Micron Technology: It's The DRAM Stupid

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 |  About: Micron Technology Inc. (MU)
by: Electric Phred

Summary

DRAM pricing is firm in this, the weakest seasonal quarter.

DDR3 DRAM is on allocation!

Micron Technology's biggest line of business is DRAM.

Lately there has been some confusion in comments to various Seeking Alpha articles on whether DRAM is weak or strong. Here are some spot market prices for the DDR3 4Gb DRAM chip from various dates from DRAMeXchange:

$3.128 9/3/13 the day before the SK Hynix (OTC:HXSCF) Wuxi fire
$3.937 2/28/14
$4.123 5/8/14

And since DRAM is about 68% of Micron's (NASDAQ:MU) revenues, a firming price is a great thing!

I used to slavishly write down the nightly DRAMeXchange pricing since the historical database of pricing is behind a paywall; now this tedium only happens once a week or so. I concur with Micron and others who question the continued relevance of this DRAMeXchange spot pricing: spot is a very small part of the overall market, the spot prices don't reflect mobile DRAM pricing, the service doesn't cover all the latest chips, etc. But its still a worthwhile source to peek at and get a sense of, or a confirmation of, the trend.

And great things are happening, as this recent piece from Avnet on semiconductor leadtimes points out. See page 10 where, amongst long lead times for other parts, they point out that the DDR3 is on allocation! These are magic words which strike joy in the hearts of memory investors and fear in hearts of memory users. Avnet provides this little thumbnail to their memory customers:

DDR-3 is the design sweet spot from 1 to 4 Gb. Prevailing support is for the DDR3L / 1.35 V option which retains 1.5 V compatibility. Expect allocation and constrained delivery for 2014. 2 and 4 Gb DDR3 have seen slight increases most recently. Having forecasts and backlog in place is the best way to assure support.

The following slide is from a Sanford Bernstein update on Micron from April 4, and shows a slight tapering down of the Average Selling Price per Gb of DRAM.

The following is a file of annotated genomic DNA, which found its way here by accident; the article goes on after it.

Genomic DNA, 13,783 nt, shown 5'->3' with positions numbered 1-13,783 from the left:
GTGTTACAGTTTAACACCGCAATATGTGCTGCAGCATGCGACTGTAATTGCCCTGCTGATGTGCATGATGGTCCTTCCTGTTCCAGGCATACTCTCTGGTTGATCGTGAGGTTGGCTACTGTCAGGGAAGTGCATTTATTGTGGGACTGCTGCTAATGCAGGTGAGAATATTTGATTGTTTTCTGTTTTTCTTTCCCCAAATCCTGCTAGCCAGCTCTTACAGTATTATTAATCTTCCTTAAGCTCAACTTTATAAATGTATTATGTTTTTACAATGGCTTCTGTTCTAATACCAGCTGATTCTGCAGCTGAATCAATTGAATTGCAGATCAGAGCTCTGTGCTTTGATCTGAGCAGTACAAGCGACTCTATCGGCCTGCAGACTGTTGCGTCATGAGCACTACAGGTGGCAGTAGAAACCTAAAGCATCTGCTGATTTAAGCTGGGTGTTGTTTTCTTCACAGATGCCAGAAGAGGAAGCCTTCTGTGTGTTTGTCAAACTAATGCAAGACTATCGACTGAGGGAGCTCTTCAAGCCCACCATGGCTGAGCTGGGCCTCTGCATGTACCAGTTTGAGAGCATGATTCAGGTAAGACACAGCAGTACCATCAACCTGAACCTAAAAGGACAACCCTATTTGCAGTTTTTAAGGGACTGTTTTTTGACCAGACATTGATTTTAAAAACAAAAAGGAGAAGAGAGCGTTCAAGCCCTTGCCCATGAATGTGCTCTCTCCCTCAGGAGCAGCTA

(click to enlarge)Click to enlarge

If one takes the $4.123 spot price from DRAMeXchange cited above, and divides by 4Gb, the resulting ASP per Gb is $1.03. While this appears dead on with the chart, I think the Avnet news that the most popular DRAM part is on allocation means the curve may not taper down by year end.

So what's next in DRAM? Well that's nice that parts are on allocation and the pricing is firming, but what happens next?

One of the biggest things to happen to DRAM in a while will be the roll out in the second half of the year of DDR4 which Wikipedia defines as follows:

DDR4 SDRAM, an abbreviation for double data rate fourth generation synchronous dynamic random-access memory, is a type of synchronous dynamic random-access memory (SDRAM) with a highbandwidth ("double data rate") interface, expected to be released to the market sometime in 2014.

And what's the big deal? Its twice as fast, consumes about 40% less power, and delivers 50% more bandwidth. Basically servers (among the first targets) will run cooler and faster and use less power.

While the release of DDR4 has slipped in the past it seems on target this time. SK Hynix has demonstrated what it says is the first 128GB DDR4 module. Intel will ship computers with DDR4 this year. And Micron's own Crucial memory sub is sampling server memories now.

This new memory should help Micron improve its gross margins as is implied in this slide from the April 4 Sanford Bernstein report:

(click to enlarge)Click to enlarge

Conclusions. Pundits who predicted a roll back of the memory chip price rise caused by the fire at Hynix's Wuxi fab have been wrong. Firmness on pricing in the seasonally worst second calendar quarter is a great thing for Micron shareholders. DDR4 should propel us to another level of profitability.

Disclosure: I am long MU. I wrote this article myself, and it expresses my own opinions. I am not receiving compensation for it (other than from Seeking Alpha). I have no business relationship with any company whose stock is mentioned in this article.